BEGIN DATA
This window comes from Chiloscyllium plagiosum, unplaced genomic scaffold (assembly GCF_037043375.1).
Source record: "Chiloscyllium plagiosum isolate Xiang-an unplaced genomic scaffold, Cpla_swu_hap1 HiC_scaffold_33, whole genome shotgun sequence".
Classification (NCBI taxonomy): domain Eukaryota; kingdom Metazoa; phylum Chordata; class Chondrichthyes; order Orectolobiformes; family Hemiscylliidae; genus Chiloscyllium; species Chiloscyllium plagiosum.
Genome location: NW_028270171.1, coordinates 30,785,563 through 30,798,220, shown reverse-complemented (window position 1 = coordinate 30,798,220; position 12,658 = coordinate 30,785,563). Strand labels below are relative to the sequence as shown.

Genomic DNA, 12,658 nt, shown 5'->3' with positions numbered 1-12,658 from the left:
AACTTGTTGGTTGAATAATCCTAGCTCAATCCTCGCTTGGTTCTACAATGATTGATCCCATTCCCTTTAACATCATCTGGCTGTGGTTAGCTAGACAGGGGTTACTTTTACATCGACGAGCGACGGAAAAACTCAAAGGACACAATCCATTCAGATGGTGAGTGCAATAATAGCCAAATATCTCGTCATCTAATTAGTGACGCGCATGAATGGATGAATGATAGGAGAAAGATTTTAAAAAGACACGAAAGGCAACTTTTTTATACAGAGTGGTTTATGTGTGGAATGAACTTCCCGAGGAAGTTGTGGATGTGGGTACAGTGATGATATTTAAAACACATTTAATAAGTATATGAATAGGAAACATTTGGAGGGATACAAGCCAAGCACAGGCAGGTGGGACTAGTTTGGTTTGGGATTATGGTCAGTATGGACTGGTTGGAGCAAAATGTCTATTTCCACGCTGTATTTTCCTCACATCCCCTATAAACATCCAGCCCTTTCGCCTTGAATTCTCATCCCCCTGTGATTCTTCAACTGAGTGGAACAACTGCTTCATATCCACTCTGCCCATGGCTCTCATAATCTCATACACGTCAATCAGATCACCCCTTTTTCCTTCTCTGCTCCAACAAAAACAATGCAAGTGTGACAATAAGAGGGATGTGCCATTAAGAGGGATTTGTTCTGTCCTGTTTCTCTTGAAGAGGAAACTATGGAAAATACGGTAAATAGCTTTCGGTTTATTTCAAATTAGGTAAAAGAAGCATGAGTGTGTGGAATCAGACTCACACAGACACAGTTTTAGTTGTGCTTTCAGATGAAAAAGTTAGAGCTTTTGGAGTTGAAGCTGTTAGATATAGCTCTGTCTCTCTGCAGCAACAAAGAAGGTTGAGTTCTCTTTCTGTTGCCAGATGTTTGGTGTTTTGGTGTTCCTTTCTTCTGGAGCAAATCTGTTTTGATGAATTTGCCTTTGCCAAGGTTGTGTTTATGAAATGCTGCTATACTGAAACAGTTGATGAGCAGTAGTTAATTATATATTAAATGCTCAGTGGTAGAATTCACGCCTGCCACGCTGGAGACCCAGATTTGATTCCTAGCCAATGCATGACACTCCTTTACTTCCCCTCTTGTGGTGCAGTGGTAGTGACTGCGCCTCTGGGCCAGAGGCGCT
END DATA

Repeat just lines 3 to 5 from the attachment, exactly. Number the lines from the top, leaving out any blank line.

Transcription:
Classification (NCBI taxonomy): domain Eukaryota; kingdom Metazoa; phylum Chordata; class Chondrichthyes; order Orectolobiformes; family Hemiscylliidae; genus Chiloscyllium; species Chiloscyllium plagiosum.
Genome location: NW_028270171.1, coordinates 30,785,563 through 30,798,220, shown reverse-complemented (window position 1 = coordinate 30,798,220; position 12,658 = coordinate 30,785,563). Strand labels below are relative to the sequence as shown.

Genomic DNA, 12,658 nt, shown 5'->3' with positions numbered 1-12,658 from the left: